Charging your vehicle at home can be done as often as necessary. EV drivers generally treat charging their vehicle the same as charging a mobile phone: charging fully overnight and topping up throughout the day as and when necessary/convenient. This is by no means essential, of course, but it is seen as typical, good practice for EV drivers to charge habitually. By plugging in to charge as often as possible, drivers give themselves more flexibility and allowance for long or unexpected journeys.
Not only is charging overnight good practical advice for EV drivers, but it also might be economically beneficial, too: if you decide to take advantage of cheap nighttime electricity tariffs (‘Economy 7’) your vehicle may cost as little 2-5p per mile to run.
By charging overnight, you’re also ensuring your vehicle’s battery is full every morning, ready for whatever the day throws your way. And, with a dedicated home chargepoint, you needn’t worry about unnecessary charging as once your car battery is full, charging will stop automatically.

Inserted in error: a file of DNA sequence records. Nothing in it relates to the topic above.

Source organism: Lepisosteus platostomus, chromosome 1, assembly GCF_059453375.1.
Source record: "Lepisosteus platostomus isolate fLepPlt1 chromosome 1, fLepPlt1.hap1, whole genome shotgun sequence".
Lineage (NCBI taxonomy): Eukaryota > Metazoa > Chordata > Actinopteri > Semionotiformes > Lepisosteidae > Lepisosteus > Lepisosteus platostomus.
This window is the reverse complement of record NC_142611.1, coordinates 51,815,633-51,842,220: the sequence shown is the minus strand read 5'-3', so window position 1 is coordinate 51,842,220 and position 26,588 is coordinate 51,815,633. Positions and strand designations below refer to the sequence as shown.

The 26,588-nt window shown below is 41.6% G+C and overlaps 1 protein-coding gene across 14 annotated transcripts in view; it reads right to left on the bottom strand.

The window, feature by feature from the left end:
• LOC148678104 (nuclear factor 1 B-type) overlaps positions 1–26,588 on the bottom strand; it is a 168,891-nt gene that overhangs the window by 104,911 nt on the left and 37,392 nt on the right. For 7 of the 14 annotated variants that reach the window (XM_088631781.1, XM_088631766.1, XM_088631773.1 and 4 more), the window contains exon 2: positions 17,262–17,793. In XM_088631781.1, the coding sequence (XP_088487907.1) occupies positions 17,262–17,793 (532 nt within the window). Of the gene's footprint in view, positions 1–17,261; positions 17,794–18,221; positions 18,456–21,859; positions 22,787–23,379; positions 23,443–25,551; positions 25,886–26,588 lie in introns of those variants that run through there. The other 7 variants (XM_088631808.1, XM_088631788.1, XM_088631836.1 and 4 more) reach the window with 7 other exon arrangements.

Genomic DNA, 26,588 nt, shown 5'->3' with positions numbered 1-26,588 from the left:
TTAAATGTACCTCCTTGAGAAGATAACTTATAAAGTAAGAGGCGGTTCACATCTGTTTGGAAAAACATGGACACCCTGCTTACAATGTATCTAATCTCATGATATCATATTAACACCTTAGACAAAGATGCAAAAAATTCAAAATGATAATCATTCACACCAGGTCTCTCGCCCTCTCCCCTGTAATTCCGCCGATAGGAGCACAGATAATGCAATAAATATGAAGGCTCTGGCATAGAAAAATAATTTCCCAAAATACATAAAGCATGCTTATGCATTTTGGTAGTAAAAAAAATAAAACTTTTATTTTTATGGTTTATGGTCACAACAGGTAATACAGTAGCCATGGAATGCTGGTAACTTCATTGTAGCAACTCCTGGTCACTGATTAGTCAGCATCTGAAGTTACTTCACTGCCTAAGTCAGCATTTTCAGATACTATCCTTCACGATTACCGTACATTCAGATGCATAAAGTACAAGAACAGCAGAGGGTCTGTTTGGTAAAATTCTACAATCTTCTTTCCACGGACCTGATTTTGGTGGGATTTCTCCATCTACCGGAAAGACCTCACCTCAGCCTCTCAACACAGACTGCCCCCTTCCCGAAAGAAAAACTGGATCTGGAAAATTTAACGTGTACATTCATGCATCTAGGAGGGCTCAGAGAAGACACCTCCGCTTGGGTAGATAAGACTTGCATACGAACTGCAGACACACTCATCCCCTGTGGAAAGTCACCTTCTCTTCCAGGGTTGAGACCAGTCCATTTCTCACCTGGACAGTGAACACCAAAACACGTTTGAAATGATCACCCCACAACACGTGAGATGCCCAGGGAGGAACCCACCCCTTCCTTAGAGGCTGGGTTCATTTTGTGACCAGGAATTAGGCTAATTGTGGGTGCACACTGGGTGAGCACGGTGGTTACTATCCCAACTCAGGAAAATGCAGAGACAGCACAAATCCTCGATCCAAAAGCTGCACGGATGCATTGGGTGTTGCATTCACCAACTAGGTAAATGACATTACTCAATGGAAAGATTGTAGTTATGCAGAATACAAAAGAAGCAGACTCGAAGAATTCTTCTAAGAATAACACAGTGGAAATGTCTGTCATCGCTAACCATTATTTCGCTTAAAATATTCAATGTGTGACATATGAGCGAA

Though most drivers habitually charge overnight at home, you should certainly look to supplement your vehicle’s charge with whatever charging facilities are available at your workplace or other public destinations you visit.
Tip: Most electric vehicles allow you to set a top charging limit. When charging, it is important to follow your specific car manufacturer’s advice on what that limit should be. For instance, some manufacturer’s advise charging only to 90% capacity to allow the battery management system to evenly rotate the charging of cells.
How do I optimise charging at home?